- sanitizing commonly touched surfaces or areas (hoists, site trailers, door handles, equipment, residential units)
- avoiding the sharing of hand tools and power tools. If sharing is necessary,
- enable sanitization of shared equipment.
- posting signage on hygiene in English and the majority workplace language so everyone can understand how to do their part
Adjust on-site and production schedules
Physical distancing will result in lower staffing on job sites. In order to keep sites open, employers will need to adjust production schedules as the impacts of physical distancing become clear. Owners and trades will need to collaborate to ensure there is a clear understanding of how production will be impacted.
Schedules should consider:
- limiting number of workers to critical number by staggering work schedules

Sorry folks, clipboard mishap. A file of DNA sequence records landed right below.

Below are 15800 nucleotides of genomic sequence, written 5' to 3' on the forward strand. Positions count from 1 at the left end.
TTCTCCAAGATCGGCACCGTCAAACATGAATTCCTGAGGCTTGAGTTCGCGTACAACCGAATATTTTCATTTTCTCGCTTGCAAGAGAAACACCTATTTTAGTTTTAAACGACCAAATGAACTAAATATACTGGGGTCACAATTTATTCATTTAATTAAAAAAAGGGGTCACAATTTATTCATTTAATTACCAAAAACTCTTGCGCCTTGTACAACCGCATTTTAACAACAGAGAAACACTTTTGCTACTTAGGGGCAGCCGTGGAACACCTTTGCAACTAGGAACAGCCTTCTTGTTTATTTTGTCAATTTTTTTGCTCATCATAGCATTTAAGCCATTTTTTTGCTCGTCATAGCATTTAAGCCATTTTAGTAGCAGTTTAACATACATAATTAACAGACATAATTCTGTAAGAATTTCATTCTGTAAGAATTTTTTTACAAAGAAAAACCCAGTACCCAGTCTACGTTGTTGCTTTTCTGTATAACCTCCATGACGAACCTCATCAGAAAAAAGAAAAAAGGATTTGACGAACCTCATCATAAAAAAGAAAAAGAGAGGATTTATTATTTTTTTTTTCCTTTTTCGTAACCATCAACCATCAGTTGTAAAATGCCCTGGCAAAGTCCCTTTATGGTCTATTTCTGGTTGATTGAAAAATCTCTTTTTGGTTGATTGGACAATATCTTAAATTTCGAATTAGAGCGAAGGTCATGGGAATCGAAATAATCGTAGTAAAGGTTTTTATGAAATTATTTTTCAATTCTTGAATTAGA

- sanitation of sites and workspaces
- site planning to facilitate appropriate physical distancing (two metres) between
- workers during any particular shift
- work-site mobility and transportation, including hoist operations
Track and monitor your workforce
Due to the latency period of COVID-19, it is important to track where employees have worked. If an employee tests positive for COVID-19, the local public health unit will ask employers to provide information on where the employee worked as well as the contact information of any other employee who may have been exposed. Employers will track information and Public Health Units will respond.
Construction sector and design industry resources